Finding Value In Value
A recent article in the Wall Street Journal highlights that the U.S. stock market is showing the biggest divergence between growth and value stocks since the dot-com bubble in 2000. Since January of this year, growth stocks have outperformed value by 19%. Does this growth surge suggest that something has changed in the market, or do value stocks still represent a good opportunity?
Tech leads the way
The technology sector comprises the bulk of what are considered “growth” stocks, and the enchanting narrative surrounding the disruptive forces of FAANG (Facebook-Apple-Amazon-Netflix-Google) have led many investors to disregard valuation in order to bid up the prices of these powerful companies. However, as First Fiduciary’s COO, Bill Henry, notes, “Big prices bring with them big expectations, and years of good news are priced into FAANG shares today. If these companies even modestly disappoint, the negative reaction could be tremendous. When we purchase a stock, we require a sizable margin of safety. We don’t see one in FAANG stocks today.”
“Price is what you pay; value is what you get”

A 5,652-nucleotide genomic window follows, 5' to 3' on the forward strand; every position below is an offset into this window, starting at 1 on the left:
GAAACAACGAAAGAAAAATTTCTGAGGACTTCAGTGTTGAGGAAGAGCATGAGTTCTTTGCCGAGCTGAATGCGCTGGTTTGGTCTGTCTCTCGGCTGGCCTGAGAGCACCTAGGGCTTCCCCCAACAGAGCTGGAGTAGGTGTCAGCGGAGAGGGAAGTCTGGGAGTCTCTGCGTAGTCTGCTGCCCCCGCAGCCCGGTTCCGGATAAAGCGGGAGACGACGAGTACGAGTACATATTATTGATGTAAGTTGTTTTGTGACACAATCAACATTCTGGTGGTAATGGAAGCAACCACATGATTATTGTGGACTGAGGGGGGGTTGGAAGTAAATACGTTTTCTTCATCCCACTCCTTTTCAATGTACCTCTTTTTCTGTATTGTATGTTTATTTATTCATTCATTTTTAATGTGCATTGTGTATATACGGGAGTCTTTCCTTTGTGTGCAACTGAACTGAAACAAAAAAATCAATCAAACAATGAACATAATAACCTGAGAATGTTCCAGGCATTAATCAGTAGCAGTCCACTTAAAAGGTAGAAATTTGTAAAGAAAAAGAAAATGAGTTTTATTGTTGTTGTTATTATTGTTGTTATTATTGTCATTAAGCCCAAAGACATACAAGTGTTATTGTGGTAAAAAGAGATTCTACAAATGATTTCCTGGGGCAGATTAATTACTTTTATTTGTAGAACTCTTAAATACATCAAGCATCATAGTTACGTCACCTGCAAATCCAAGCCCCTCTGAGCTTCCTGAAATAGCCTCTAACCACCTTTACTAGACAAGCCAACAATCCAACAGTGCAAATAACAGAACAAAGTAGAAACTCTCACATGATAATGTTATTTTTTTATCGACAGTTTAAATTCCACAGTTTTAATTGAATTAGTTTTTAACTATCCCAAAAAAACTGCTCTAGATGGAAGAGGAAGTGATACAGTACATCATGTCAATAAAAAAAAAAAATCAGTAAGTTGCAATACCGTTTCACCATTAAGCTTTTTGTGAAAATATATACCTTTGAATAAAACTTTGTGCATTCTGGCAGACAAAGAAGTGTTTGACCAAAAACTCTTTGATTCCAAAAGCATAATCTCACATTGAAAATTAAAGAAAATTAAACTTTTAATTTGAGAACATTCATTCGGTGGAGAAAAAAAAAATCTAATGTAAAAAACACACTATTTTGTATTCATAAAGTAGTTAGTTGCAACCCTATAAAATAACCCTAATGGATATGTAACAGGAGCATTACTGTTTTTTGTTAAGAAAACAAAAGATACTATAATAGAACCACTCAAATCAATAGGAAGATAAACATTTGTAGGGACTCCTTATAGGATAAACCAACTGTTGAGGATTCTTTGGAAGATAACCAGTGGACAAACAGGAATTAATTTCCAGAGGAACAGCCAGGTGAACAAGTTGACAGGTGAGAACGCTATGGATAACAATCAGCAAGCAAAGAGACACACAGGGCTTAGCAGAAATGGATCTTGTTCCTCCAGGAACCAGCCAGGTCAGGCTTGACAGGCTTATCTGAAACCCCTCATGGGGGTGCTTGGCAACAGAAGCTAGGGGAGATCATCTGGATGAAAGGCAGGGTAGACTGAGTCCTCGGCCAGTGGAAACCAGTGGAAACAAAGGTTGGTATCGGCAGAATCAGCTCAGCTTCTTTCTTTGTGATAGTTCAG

The quote above, from esteemed investor Benjamin Graham, underscores the difference between investing and speculating. By owning companies that have the earnings power, sustainable competitive advantages, and balance sheets to justify current share prices, First Fiduciary is a careful steward of client capital. “We don’t subscribe to the Greater Fool Theory of Investing, which asserts that the price of an asset is determined not by its intrinsic value, but rather by irrational beliefs and expectations of market participants,” says Mary Anderson, First Fiduciary’s President. “Our portfolio of high-quality, dividend-paying companies continues to return cash to shareholders while growing earnings, increasing the intrinsic value of our holdings over time.”
It can be tempting to “chase” performance and buy yesterday’s winners at any price. However, deviating from an investment process that has led to impressive risk-adjusted returns over many years is something that will not happen at First Fiduciary. “We are value investors. We will continue to invest in high-quality companies that are trading at attractive valuations. Eventually, valuation is its own catalyst, which should lead to outperformance for value stocks,” says Senior Analyst Andrew Givens.